The biggest gap in Nature’s analysis is caused by a lack of investment information from China. Reports in English-language media and by Western analytics firms rarely cover deals in China, which often involve state-backed VC firms, so our analysis is likely to miss a large number of contracts there. And in our data, only one in 10 fundraising deals secured by Chinese firms disclosed its value. Commercialization is well underway for many quantum technologies in China, says quantum physicist Jian-Wei Pan of the University of Science and Technology of China in Hefei; QuantumCTek was launched as a spin-out from his lab in 2009.
Patents offer another sign of the activity in China. More than 43 percent of quantum-technology innovations patented between 2012 and 2017 came from Chinese firms and universities, according to data gathered by the European Commission’s Joint Research Center in Ispra, Italy. In patenting, China “has been extremely aggressive, especially in areas having to do with communication,” says Celia Merzbacher, executive director of the Quantum Economic Development Consortium in Arlington, Va.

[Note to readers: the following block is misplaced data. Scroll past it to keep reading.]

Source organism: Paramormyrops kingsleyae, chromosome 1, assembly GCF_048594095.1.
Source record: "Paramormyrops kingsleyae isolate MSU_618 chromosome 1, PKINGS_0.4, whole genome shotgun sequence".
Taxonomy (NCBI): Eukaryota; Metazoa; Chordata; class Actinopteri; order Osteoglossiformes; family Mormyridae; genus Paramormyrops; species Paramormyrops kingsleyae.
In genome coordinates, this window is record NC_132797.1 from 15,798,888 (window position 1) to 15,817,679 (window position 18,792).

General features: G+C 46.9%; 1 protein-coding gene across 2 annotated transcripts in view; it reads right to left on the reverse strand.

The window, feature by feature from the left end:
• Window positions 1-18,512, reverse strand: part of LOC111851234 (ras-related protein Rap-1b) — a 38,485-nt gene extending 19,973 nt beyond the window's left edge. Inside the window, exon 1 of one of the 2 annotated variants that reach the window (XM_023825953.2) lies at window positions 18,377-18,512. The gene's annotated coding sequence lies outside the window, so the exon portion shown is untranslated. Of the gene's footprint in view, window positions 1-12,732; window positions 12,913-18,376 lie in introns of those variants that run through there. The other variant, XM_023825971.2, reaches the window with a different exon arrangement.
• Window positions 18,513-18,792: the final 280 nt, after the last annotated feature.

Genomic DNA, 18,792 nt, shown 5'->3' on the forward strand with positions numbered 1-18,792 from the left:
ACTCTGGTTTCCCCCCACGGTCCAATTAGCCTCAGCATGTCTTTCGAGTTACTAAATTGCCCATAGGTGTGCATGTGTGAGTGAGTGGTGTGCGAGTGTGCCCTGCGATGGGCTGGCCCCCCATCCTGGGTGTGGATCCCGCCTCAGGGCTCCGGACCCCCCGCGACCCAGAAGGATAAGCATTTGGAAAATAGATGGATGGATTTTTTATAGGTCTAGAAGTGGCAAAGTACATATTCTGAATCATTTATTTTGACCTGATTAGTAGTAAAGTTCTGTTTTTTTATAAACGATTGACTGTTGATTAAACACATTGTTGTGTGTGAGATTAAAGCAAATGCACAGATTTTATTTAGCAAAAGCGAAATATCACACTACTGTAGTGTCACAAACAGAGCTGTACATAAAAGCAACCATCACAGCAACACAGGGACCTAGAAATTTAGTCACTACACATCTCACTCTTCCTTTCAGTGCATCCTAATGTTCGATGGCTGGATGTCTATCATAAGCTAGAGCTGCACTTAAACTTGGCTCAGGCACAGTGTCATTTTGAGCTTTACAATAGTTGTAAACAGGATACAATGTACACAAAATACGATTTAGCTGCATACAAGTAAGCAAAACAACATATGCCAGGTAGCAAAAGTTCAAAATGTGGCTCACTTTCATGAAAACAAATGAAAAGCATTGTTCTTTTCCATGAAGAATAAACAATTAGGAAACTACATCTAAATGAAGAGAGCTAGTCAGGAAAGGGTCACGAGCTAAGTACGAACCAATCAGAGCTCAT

Elsewhere around the world, private funding mirrors research hotspots—with pockets of investment in Australia, Singapore and the U.K., as well as across Europe. European investors are typically more risk-averse and have smaller budgets, but a $1.1-billion flagship, launched by the European Union in 2018, aims to ensure that the region’s strengths in basic research translate to commercial success. Through similar public-investment initiatives, the U.S., the U.K., Japan, Sweden, Singapore, Canada and China are all plowing hundreds of millions of dollars into quantum technologies.